**Innings**(I): The number of innings in which the batsman actually batted.**Not outs**(NO): The number of times the batsman was not out at the conclusion of an innings they batted in.^{1}**Runs**(R): The number of runs scored.**4's**: The number of 4's the batsmen has scored.**6's**: The number of 6's the batsmen has scored.**Highest score**(HS/Best): The highest score ever made by the batsman.**Batting average**(Ave): The total number of runs divided by the total number of innings in which the batsman was out. Ave = Runs/[I – NO] (also Avge or Avg.)**Centuries**(100): The number of innings in which the batsman scored one hundred runs or more.**Half-centuries**(50): The number of innings in which the batsman scored fifty to ninety-nine runs (centuries do not count as half-centuries as well).**Balls faced**(BF or B): The total number of balls received, including no-balls but not including wides.**Strike rate**(SR): The average number of runs scored per 100 balls faced. (SR = [100 * Runs]/BF)**Run rate**(RR): The average number of runs a batsman (or the batting side) scores in an over of 6 balls.**Net run rate**(NRR): A method of ranking teams with equal points in limited overs league competitions.**Runs Per Wicket Ratio**(RpW ratio): The number of runs scored per wicket lost, divided by the number of runs conceded per wicket taken. It is a method of ranking teams with equal points in the league table of the World Test Championship.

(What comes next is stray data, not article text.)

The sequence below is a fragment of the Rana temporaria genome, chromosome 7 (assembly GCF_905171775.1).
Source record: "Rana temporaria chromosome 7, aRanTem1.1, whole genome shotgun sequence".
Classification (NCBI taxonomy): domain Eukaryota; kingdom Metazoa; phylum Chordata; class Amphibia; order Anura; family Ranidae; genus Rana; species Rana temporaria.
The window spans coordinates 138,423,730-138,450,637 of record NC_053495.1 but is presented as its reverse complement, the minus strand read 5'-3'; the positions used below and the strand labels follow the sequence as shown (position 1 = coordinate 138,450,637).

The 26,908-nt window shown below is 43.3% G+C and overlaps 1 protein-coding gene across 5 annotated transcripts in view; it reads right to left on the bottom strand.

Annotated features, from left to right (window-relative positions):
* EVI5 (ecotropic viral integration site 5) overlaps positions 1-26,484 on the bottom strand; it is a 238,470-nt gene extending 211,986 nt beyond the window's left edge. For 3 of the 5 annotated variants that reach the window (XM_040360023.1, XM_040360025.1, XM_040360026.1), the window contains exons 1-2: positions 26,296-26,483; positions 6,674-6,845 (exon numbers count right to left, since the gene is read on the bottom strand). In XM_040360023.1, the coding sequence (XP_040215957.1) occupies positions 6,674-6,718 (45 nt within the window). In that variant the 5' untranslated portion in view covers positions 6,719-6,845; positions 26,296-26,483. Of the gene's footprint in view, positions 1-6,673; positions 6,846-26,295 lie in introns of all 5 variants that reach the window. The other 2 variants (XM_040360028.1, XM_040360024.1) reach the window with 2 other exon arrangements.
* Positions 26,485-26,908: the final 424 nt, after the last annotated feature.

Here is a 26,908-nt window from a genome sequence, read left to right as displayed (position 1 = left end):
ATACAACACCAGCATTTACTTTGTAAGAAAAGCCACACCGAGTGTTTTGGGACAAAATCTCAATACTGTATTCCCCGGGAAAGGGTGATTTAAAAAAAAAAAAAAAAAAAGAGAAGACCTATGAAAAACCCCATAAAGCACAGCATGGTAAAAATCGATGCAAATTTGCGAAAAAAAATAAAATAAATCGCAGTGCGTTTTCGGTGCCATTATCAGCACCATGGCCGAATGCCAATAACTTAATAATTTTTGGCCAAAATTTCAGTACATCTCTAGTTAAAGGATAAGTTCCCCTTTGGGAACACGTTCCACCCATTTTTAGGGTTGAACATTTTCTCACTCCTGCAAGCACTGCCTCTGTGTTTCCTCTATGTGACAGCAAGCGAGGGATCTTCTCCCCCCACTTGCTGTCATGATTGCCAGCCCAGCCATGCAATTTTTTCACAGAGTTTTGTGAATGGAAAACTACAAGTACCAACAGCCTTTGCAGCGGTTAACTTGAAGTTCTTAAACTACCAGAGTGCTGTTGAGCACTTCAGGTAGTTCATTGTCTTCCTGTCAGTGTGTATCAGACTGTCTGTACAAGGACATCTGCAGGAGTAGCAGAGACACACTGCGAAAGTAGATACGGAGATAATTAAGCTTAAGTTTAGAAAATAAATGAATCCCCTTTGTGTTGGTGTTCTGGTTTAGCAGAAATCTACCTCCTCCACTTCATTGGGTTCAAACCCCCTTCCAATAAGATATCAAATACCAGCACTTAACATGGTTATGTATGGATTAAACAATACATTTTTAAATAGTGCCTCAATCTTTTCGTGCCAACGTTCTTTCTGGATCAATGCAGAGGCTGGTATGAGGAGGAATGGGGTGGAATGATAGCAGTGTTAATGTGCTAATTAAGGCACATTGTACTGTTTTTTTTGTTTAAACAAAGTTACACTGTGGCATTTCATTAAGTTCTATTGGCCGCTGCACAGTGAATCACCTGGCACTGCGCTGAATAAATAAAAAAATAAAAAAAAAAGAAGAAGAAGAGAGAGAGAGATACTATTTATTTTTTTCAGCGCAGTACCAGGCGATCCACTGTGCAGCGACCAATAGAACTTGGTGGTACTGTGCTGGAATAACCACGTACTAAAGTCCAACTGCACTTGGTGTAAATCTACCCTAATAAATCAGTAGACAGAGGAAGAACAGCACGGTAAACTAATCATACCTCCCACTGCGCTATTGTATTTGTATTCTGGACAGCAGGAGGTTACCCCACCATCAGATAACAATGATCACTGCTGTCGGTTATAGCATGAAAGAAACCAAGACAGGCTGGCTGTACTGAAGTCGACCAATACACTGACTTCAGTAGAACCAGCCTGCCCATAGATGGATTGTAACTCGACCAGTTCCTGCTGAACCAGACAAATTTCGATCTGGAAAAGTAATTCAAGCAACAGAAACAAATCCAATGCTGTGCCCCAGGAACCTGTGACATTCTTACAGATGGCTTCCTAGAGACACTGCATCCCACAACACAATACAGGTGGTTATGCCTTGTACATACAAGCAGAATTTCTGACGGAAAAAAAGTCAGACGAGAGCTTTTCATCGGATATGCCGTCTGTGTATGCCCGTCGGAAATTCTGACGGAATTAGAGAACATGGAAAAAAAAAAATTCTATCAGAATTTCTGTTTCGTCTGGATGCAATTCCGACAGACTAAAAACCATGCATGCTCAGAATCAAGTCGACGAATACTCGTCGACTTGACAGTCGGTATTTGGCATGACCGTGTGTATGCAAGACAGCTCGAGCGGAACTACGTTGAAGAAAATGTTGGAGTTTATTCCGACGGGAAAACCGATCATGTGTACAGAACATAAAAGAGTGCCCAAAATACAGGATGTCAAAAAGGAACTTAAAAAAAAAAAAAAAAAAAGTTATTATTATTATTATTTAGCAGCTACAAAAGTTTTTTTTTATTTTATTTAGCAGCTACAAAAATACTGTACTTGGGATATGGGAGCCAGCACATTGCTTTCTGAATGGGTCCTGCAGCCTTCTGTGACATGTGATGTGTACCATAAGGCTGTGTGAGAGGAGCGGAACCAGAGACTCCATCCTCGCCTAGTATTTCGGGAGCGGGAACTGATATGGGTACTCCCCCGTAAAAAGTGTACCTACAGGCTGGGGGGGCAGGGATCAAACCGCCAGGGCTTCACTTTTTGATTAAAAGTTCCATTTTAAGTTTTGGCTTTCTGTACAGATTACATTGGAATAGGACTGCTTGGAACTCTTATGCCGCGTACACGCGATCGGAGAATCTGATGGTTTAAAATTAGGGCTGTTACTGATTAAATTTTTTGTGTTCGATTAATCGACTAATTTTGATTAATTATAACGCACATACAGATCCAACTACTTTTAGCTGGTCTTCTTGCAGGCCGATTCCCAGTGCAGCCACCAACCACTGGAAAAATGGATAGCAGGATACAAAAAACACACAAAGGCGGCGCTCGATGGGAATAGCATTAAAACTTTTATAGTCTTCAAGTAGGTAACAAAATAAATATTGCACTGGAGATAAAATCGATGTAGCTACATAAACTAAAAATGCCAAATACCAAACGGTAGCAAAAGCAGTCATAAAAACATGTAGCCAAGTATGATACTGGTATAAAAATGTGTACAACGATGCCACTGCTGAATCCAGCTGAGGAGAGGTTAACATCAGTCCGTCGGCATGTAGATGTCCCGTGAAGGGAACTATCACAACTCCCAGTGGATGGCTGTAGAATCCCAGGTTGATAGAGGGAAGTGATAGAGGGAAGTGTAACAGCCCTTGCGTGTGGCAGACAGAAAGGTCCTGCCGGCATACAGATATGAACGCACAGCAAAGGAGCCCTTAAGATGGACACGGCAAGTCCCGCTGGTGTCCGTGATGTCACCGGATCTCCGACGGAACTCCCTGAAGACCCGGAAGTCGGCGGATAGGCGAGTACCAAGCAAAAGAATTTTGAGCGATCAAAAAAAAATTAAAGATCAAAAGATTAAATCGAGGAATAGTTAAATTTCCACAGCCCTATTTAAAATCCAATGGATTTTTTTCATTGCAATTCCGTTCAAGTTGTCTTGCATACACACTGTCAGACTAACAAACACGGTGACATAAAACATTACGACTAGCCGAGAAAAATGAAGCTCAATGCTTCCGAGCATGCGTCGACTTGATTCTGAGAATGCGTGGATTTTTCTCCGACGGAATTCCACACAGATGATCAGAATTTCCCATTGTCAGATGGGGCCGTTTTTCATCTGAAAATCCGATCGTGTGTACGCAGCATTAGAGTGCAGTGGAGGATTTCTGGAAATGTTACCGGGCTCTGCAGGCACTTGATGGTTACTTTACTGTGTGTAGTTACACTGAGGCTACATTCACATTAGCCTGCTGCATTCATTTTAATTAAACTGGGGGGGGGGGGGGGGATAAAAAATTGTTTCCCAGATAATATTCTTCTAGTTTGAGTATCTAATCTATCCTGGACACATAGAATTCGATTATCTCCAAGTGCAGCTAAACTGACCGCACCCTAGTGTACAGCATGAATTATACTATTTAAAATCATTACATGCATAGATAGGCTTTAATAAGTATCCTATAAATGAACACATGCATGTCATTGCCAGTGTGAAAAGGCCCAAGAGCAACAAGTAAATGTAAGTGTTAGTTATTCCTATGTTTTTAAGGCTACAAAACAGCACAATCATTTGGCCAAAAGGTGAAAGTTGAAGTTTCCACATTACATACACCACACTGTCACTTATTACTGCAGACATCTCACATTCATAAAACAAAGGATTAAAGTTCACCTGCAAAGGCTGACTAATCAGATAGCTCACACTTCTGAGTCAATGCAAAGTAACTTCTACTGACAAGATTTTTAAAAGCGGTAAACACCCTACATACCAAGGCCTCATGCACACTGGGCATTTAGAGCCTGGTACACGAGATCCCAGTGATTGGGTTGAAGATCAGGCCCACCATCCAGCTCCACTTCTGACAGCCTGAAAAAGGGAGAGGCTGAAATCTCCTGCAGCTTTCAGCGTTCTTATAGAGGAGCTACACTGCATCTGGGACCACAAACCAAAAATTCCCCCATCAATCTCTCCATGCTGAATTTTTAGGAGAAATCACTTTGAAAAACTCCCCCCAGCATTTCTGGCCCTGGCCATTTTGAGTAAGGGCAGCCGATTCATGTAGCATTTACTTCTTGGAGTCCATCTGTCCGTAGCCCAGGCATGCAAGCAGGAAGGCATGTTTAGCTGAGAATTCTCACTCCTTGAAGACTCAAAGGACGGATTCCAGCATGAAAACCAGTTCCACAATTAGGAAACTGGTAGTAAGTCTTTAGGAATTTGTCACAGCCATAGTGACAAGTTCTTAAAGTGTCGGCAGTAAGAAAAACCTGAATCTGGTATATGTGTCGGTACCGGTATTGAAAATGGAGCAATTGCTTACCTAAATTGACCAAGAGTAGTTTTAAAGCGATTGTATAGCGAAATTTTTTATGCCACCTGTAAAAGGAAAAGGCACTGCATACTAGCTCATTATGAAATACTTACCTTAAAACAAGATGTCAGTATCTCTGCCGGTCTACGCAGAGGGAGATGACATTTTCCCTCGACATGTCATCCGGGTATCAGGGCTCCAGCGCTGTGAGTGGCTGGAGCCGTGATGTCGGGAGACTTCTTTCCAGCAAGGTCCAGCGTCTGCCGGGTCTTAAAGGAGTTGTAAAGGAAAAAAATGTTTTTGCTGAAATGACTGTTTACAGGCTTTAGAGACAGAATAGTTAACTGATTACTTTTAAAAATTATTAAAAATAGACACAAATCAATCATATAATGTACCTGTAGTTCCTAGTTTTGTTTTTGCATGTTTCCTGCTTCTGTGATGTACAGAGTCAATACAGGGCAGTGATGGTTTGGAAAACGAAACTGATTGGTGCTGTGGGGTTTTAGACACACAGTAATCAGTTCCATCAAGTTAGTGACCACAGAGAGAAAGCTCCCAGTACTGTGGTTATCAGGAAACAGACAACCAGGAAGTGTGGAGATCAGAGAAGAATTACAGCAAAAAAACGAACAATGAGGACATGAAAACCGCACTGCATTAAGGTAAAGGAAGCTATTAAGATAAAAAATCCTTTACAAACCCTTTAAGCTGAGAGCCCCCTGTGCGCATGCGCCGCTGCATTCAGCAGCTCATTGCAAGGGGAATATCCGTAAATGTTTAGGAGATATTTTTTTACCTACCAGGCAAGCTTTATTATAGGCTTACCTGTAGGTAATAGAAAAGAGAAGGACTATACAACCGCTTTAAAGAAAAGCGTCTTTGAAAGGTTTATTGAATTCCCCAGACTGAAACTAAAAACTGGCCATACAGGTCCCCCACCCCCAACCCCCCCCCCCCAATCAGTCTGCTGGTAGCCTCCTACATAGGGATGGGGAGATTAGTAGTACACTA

^{1} Batsmen who are not required to bat in a particular innings (due to victory or declaration) are not considered "Not Out" in that innings. Only the player/s who have taken to the crease and remained there until the completion of an innings, are marked "Not Out" on the scorecard. For statistical purposes, batsmen who retire due to injury or illness are also deemed not out,^{[1]} while batsmen who retire for any other reason are deemed out,^{[2]} except in exceptional circumstances (in 1983 Gordon Greenidge, not out on 154, departed a Test match to be with his daughter, who was ill and subsequently died – he was subsequently deemed not out^{[3]} the only such decision in the history of Test cricket).